What Wezlo has to say about Peter Moore’s recent comments, and evangelical Christianity’s comments more generally, is well worth the read. I generally try to keep politics off my blog, with a few exceptions. So, anytime I can link to someone who hits the nail on the head, as it were, I’ll take it.
A few disclaimers before I begin. First, my candidate didn’t make it past the primaries. As for which of the two viable candidates (yes, two. I may have some libertarian ideals, but they have no chance at this presidential election) I’m leaning towards, I think it makes little difference to this discussion.
CNN has an article regarding some things Dobson has said about Obama. Personally, it sounds to me like Dobson is raving. His arguments and jabs are half-baked at best. That works for Ice Cream, but not so much for logical discussion. I try to keep politics off of my blog. But I really can’t stand aside at this point.
First, Dobson criticizes Obama for saying that we can’t use the Bible as the sole document regarding how we govern. As evidence for this Obama puts forth Leviticus and Deuteronomy. To be sure these are some tired arguments. Obviously, a proper understanding of those two books makes them far less offensive than they might appear at first glance. But that is neither here nor there. Obama is right we can’t govern based solely on the Bible. Our world is not the Ancient Near East. It’s not even the modern middle east. Obama is also right when he says, “So before we get carried away, let’s read our Bible now. Folks haven’t been reading their Bible.”
Dobson’s response to this? According to CNN, “Dobson said Obama should not be referencing antiquated dietary codes and passages from the Old Testament that are no longer relevant to the teachings of the New Testament.” Now, this isn’t a direct quote. So one must be careful. But I really, really hope that Dobson didn’t say anything remotely close to “[certain Old Testament books] are no longer relevant to the teachings of the New Testament.” If that’s the case then I don’t think it is Obama who has no clue about how to read and interpret the Bible. CNN also reports that Dobson said the following (direct quote): “‘I think he’s deliberately distorting the traditional understanding of the Bible to fit his own world view, his own confused theology,’ Dobson said, later adding that Obama is “dragging biblical understanding through the gutter.'” Again, I don’t think Dobson has any clue here, nor does he have any business being the arbiter of what is or isn’t “biblical understanding” or “confused theology.”
CNN reports that Obama also asked a, in my view, legitimate question concerning what brand of Christianity one might govern by. In this case the Senator from Illinois actually mentions Dobson, “Even if we did have only Christians in our midst, if we expelled every non-Christian from the United States of America, whose Christianity would we teach in the schools? Would we go with James Dobson’s, or Al Sharpton’s?” I think that is exactly the issue. Now, of course, Focus on the Family came back with some argument that Obama was calling Dobson a racist. I don’t think that’s what Obama was doing at all. I think he was legitimately pointing out that we have Dobson on one extreme and Sharpton on another, and they will probably never agree on which brand of Christianity should be taught in schools, or which brand should be used to determine policy. He wasn’t comparing the two of them, he was contrasting the two of them. It’s a common practice, in rhetoric.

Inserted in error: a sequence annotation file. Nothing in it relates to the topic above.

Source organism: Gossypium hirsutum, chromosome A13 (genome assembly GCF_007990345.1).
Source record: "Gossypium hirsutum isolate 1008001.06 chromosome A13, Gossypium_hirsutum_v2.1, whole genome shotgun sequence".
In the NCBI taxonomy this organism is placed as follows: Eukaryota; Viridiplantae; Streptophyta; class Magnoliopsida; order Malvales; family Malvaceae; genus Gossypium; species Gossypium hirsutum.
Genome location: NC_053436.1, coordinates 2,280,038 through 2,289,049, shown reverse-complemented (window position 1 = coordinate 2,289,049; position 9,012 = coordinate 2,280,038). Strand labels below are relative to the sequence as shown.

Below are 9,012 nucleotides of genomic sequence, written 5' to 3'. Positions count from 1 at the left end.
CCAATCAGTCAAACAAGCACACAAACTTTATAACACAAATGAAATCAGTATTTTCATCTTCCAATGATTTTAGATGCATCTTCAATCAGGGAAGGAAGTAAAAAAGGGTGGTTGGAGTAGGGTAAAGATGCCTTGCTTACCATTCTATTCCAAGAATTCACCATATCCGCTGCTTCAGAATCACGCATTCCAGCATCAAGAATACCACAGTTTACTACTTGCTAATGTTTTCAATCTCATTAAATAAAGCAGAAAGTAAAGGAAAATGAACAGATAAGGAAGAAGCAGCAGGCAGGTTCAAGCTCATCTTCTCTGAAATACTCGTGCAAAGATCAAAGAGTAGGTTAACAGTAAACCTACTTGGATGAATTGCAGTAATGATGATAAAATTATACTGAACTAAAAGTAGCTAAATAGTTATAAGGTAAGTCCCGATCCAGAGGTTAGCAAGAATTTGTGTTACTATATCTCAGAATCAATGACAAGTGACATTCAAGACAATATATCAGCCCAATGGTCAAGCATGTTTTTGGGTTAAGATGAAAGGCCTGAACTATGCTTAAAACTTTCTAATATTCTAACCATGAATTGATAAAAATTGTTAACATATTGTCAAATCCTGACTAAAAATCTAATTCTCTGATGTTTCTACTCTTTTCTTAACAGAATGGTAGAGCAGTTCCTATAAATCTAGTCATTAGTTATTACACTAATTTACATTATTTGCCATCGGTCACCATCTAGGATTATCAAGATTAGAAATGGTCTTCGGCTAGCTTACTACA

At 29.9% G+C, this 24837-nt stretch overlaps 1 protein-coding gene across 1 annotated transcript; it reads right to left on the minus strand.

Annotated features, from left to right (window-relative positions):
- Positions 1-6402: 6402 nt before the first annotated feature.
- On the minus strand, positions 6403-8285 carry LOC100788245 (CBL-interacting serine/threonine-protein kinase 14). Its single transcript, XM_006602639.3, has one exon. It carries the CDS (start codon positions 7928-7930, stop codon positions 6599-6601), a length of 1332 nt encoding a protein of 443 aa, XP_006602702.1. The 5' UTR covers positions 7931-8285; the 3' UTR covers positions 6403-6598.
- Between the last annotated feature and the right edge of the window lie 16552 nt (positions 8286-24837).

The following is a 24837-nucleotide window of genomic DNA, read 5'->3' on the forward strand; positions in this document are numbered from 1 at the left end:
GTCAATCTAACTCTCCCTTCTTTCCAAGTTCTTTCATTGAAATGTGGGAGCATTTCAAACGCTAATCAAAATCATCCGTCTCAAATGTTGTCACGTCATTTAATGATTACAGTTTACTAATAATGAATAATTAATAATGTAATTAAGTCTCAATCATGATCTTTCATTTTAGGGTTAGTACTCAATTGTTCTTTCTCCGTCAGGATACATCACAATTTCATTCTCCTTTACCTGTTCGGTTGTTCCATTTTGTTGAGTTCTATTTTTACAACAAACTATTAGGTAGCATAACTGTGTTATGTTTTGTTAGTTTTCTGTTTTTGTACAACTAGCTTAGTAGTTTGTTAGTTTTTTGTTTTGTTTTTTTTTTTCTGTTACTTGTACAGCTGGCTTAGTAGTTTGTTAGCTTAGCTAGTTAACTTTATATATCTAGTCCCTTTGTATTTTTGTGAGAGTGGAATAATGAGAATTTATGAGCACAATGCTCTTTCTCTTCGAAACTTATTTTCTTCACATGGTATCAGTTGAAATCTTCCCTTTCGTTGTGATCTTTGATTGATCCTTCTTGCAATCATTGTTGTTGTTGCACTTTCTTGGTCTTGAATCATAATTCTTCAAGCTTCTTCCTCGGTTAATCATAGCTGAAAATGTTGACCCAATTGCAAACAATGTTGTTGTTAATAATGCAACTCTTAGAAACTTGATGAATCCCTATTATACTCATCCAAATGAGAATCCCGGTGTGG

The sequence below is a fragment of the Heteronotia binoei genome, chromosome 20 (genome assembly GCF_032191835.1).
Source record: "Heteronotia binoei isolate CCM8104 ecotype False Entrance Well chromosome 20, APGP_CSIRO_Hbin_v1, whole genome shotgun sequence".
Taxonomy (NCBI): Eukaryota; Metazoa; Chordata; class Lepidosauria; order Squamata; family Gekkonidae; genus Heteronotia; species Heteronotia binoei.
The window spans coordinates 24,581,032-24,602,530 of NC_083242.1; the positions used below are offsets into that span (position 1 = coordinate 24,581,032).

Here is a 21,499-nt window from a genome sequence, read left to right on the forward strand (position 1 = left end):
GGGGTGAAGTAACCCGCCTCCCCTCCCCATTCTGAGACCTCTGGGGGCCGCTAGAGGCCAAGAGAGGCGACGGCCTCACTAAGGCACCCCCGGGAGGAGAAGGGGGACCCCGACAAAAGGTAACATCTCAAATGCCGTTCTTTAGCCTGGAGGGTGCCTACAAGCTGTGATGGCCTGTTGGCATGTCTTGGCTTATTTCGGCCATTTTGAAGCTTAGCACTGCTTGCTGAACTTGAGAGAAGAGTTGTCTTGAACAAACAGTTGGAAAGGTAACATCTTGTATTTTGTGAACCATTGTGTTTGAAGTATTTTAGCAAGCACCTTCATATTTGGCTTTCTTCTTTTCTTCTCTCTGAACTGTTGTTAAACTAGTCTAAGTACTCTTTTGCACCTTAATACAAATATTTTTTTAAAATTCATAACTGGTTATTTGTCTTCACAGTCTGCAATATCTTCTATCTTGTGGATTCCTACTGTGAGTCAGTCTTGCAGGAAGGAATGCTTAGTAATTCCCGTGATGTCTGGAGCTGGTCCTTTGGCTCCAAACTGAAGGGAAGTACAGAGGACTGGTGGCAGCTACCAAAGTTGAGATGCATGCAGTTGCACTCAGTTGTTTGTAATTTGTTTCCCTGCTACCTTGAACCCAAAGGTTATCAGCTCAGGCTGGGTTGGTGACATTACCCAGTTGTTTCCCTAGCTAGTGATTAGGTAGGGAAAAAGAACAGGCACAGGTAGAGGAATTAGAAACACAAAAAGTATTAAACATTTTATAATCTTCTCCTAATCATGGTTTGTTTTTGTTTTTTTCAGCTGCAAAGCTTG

The solution? Christianity should stay out of politics and instead focus on helping the poor, blind and lame. After all, what could be more pleasing to God than taking care of widows and orphans? I hardly agree with everything Obama has ever said about faith, but I certainly find myself agreeing more with him than the self-appointed arbiter of Evangelicalism.
I’m taking this week off from thinking (aside from work related things), so don’t expect blog posts of any substance unless I get a sudden and unexpected urge to actually use the gray matter contained inside my cranium. Much like Eric I intend to read fiction (currently the Memory, Sorrow, and Thorn cycle by Tad Williams), play games (specifically Tales of Symphonia, and if I finish it I’ll possibly start Arc the Lad: Twilight of the Spirits), drink coffee (which isn’t really a departure from normal. I’m currently brewing a fine Harrar and will probably crack open some Kona by the end of the week), and conquer the world with Mandy in Civilization IV. I’ll perhaps emerge from this cocoon of hedonism in roughly a week when I begin preparing for my Intermediate Greek class in Summer I, and finish up my Semlink.
But that’s not the reason that I even began this post. In my meanderings this morning I found this article on CNN.com. Roland Martin often has some interesting things to say, in my opinion; I thought his take on the whole Rev. Wright thing was fascinating (that, and I’m a karma whore).
…all faith in the human race. This article is the worst piece of so-called journalism I have seen in a very long time. It is filled with fear-mongering. It is filled with bad research. Wait. Scratch that. It is filled with a lack of research. Yes, that’s correct. The research descended so far into the negative that it, in fact, wrapped around so that it was able to fill something. With nothingness. The end of days approaches.